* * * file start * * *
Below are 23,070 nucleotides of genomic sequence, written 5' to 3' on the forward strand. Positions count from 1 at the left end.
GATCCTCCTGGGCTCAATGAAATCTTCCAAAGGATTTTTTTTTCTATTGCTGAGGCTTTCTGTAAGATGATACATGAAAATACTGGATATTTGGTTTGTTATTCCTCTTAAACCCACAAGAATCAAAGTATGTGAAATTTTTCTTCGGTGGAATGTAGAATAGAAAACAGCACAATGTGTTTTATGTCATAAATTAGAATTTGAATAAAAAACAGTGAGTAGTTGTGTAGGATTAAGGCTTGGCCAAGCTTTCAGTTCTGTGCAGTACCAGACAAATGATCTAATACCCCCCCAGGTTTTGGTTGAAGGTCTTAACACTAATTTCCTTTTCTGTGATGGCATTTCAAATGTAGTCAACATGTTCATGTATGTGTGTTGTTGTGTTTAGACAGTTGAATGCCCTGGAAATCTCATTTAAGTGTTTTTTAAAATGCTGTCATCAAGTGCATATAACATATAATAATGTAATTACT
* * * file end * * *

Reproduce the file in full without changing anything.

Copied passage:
Below are 23,070 nucleotides of genomic sequence, written 5' to 3' on the forward strand. Positions count from 1 at the left end.
GATCCTCCTGGGCTCAATGAAATCTTCCAAAGGATTTTTTTTTCTATTGCTGAGGCTTTCTGTAAGATGATACATGAAAATACTGGATATTTGGTTTGTTATTCCTCTTAAACCCACAAGAATCAAAGTATGTGAAATTTTTCTTCGGTGGAATGTAGAATAGAAAACAGCACAATGTGTTTTATGTCATAAATTAGAATTTGAATAAAAAACAGTGAGTAGTTGTGTAGGATTAAGGCTTGGCCAAGCTTTCAGTTCTGTGCAGTACCAGACAAATGATCTAATACCCCCCCAGGTTTTGGTTGAAGGTCTTAACACTAATTTCCTTTTCTGTGATGGCATTTCAAATGTAGTCAACATGTTCATGTATGTGTGTTGTTGTGTTTAGACAGTTGAATGCCCTGGAAATCTCATTTAAGTGTTTTTTAAAATGCTGTCATCAAGTGCATATAACATATAATAATGTAATTACT